I know such a question goes against the grain of cultural thinking. Sadly, relatives often want to keep the thought of approaching death away from the terminally ill. Death must be faced however. God may use this pointed question and your accompanying ministry in a saving way.

In ministering to younger patients, doctors are also to minister to the whole person. You may see signs of a lifestyle or bad habits that can hasten debilitating illness. You have a duty not only to treat the person physically but also to minister spiritually by pointing out the effects of the lifestyle on one’s body. Offer the preventative medicine set forth in Scripture – that of the importance of turning away from sin and turning to God. This involves replacing sinful habits with godly practice.

At the report of a terminal illness to a Christian, the Christian needs to be assured of God’s promises such as Rom. 8:28, “And we know that all things work together for good to those who love God, to those who are the called according to His purpose.” Second Corinthians 4:16-18 is also important, “Therefore we do not lose heart; even though our outward man is perishing, the inward man is being renewed day by day. For our light affliction, which is but for a moment, is working for us a far more exceeding and eternal weight of glory; while we do not look at things which are seen, for the things which are seen are temporal, but the things which are not seen are eternal.”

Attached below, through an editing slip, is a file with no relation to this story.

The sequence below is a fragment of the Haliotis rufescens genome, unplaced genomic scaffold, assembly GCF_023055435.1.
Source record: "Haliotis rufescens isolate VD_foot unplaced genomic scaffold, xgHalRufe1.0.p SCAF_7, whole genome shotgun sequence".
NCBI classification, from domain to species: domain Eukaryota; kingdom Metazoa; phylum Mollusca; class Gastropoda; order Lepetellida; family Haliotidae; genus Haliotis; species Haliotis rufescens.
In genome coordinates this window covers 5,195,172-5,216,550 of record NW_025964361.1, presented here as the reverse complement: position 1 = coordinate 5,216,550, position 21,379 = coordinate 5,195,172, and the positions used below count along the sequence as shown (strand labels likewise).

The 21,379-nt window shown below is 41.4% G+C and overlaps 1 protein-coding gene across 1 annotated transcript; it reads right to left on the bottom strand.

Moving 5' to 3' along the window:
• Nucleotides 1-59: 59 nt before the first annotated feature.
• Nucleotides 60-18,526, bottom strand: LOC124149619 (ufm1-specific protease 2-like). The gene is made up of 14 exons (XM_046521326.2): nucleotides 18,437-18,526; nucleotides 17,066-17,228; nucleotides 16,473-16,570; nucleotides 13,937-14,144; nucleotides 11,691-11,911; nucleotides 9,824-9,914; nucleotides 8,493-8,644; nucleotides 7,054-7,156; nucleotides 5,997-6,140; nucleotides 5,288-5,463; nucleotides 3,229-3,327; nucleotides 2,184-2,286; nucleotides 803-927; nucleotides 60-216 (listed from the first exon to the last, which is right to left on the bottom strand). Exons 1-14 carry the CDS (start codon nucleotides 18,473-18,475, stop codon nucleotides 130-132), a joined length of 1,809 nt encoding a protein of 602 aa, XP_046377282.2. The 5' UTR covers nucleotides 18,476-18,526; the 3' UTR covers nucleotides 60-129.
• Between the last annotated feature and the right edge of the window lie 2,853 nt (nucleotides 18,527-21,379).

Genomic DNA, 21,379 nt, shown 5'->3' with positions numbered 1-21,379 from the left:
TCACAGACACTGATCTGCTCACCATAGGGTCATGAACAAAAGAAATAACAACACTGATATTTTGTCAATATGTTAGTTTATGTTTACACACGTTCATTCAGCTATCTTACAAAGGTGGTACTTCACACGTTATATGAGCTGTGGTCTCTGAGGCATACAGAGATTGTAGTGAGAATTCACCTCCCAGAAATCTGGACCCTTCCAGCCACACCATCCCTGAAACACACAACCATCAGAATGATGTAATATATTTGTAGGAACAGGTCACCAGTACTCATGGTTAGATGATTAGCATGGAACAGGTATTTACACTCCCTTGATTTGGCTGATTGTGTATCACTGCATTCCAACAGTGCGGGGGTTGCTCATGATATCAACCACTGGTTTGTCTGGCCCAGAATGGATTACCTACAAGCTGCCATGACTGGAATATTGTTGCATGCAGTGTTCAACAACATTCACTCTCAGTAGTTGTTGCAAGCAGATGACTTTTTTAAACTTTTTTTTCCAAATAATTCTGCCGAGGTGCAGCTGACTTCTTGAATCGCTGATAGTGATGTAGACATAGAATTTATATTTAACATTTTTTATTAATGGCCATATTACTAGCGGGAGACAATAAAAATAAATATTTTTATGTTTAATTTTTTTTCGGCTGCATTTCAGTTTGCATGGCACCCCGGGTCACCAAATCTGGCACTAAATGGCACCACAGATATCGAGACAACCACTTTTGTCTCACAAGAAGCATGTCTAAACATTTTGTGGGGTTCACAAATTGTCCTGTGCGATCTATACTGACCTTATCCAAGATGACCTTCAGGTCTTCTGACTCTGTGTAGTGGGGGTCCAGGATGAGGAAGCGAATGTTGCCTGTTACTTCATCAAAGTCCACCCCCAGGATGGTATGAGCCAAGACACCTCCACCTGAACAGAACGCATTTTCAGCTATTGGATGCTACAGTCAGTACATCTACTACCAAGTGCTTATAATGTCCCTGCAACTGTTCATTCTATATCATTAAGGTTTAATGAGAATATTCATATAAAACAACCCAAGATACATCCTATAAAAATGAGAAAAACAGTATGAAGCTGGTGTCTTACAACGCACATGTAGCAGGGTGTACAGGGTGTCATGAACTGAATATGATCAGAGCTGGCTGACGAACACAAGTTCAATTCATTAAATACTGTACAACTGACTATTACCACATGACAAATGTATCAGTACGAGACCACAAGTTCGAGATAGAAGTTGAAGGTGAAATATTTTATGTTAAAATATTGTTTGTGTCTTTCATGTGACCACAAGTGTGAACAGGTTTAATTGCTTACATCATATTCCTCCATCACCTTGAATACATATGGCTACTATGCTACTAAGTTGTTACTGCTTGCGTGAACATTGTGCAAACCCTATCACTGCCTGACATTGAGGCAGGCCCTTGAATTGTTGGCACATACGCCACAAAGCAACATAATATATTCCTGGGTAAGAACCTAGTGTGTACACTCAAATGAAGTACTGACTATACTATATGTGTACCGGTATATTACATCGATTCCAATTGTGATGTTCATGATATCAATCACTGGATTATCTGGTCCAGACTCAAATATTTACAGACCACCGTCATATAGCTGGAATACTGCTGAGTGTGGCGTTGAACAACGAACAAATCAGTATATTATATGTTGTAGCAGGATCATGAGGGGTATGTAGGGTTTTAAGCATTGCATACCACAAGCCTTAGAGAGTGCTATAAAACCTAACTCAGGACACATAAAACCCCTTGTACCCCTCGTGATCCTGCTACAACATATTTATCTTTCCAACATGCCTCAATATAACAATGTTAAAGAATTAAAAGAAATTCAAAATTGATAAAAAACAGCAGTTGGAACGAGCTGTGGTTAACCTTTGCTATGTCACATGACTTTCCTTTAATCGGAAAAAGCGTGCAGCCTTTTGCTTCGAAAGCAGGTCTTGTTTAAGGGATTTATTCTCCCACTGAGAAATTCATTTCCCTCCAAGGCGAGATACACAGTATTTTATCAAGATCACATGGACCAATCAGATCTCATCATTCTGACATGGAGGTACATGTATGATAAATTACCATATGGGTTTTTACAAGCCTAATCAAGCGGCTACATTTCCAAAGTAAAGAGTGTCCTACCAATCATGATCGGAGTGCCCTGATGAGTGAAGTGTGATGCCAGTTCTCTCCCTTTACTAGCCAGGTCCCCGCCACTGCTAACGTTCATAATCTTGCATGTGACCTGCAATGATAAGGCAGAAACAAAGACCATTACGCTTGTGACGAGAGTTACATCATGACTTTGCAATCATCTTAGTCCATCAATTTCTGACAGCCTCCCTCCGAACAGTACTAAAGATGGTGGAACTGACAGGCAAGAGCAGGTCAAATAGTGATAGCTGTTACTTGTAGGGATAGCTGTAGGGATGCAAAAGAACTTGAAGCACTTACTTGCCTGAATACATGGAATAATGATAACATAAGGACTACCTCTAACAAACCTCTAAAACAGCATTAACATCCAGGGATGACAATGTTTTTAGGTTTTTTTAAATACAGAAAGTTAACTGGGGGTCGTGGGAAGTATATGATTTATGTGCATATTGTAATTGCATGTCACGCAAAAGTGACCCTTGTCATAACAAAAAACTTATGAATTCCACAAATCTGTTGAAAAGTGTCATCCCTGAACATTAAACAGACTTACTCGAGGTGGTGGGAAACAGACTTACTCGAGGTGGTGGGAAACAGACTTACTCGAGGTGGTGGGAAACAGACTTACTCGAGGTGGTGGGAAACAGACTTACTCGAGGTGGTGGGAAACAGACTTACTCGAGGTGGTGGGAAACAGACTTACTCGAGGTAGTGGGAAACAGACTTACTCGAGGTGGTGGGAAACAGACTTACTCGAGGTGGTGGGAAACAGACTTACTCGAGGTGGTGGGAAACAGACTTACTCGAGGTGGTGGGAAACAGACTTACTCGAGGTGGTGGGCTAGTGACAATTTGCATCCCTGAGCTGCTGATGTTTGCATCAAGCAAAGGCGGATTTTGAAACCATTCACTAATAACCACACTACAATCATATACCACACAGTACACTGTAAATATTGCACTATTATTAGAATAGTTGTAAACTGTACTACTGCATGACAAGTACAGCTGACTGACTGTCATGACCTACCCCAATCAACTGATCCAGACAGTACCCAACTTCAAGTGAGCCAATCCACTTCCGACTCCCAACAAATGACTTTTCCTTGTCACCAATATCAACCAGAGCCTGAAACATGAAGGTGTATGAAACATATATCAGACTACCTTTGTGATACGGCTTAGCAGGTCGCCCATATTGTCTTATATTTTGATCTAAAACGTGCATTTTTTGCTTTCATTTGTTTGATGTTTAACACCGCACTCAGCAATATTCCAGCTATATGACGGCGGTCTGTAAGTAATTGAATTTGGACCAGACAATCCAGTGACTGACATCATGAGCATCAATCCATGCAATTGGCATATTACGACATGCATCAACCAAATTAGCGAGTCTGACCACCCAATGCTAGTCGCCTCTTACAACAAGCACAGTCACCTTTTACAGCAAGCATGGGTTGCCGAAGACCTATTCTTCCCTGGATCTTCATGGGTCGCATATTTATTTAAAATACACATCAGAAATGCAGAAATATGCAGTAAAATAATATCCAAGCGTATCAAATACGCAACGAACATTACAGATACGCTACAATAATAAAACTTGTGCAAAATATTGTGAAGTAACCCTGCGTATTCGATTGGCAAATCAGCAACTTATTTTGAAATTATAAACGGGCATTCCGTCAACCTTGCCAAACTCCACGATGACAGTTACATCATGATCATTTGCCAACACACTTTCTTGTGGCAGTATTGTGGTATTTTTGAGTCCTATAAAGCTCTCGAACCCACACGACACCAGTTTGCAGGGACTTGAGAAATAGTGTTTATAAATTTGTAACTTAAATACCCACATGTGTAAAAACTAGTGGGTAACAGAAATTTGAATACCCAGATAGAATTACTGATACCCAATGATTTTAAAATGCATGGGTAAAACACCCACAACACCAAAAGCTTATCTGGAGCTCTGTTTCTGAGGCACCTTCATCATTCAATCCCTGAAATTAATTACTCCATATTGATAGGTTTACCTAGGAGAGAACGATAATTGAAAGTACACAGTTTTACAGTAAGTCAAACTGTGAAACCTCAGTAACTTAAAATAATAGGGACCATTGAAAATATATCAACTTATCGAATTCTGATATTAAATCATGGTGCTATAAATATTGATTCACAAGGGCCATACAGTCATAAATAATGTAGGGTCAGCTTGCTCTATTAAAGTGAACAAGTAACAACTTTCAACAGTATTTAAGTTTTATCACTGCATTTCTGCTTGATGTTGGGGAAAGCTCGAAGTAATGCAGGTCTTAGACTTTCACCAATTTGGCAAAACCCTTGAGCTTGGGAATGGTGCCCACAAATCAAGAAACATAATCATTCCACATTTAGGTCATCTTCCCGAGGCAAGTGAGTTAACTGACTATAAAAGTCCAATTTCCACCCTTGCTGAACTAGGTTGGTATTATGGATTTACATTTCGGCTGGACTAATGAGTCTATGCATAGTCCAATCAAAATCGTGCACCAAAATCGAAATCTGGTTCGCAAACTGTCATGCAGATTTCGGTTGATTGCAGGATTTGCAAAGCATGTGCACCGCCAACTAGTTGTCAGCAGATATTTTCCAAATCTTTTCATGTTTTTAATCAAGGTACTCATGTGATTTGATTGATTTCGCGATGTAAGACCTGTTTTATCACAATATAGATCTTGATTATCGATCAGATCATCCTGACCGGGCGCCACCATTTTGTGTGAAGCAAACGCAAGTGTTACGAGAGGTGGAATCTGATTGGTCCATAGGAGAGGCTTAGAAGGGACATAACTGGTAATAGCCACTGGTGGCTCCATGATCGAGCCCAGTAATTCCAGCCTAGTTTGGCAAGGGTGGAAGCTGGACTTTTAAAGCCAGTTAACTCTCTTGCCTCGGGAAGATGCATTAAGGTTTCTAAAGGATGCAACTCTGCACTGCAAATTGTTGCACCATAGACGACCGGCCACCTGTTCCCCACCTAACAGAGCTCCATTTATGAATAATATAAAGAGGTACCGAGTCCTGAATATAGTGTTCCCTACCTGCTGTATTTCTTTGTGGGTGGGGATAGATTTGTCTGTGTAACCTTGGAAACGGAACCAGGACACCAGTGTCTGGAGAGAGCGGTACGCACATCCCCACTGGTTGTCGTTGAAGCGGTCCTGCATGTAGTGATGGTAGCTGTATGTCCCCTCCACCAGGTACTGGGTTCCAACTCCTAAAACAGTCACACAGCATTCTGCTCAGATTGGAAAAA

Another approach may well be to remind the patient of God’s tender mercies. When deadly illness comes as a sudden onslaught an unprepared individual may have no time to take care of important business in life -reconciliation with God and/or with relatives, the disposal of possessions, and reflecting on one ‘s life. Although fatal illnesses are no fun, their slow work provides time for any necessary decisions to be made.